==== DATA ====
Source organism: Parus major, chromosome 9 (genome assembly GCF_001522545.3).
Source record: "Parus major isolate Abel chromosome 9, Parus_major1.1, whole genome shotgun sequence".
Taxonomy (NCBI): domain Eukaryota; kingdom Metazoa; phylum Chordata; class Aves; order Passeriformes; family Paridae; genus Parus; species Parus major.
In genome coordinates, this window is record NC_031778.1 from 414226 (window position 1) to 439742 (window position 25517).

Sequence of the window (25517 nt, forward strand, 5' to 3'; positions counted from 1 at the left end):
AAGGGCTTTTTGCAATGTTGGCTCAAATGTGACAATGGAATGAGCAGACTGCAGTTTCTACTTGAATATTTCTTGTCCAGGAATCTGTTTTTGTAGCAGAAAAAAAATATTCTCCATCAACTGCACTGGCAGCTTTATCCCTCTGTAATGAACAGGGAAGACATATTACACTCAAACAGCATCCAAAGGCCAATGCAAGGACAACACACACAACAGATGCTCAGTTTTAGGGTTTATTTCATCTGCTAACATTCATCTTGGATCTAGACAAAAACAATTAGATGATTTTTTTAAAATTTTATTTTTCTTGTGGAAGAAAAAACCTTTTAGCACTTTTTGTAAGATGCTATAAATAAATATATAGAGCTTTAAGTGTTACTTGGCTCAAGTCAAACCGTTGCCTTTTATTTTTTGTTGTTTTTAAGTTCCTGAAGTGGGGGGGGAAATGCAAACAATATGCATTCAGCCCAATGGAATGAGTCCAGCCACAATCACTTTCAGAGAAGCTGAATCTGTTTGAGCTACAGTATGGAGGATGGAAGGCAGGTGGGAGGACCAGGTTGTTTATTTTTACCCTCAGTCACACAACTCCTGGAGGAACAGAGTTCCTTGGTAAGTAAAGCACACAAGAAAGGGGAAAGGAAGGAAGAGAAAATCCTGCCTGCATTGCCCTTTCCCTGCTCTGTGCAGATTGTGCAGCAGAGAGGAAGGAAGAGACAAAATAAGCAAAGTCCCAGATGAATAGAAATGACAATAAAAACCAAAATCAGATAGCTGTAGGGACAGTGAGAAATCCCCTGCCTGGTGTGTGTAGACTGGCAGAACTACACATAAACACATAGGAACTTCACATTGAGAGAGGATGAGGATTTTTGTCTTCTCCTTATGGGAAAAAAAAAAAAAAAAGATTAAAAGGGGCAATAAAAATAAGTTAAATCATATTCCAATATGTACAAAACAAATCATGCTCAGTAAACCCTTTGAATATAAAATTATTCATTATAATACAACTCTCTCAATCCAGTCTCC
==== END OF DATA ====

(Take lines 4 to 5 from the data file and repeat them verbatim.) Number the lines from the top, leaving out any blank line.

In genome coordinates, this window is record NC_031778.1 from 414226 (window position 1) to 439742 (window position 25517).

Sequence of the window (25517 nt, forward strand, 5' to 3'; positions counted from 1 at the left end):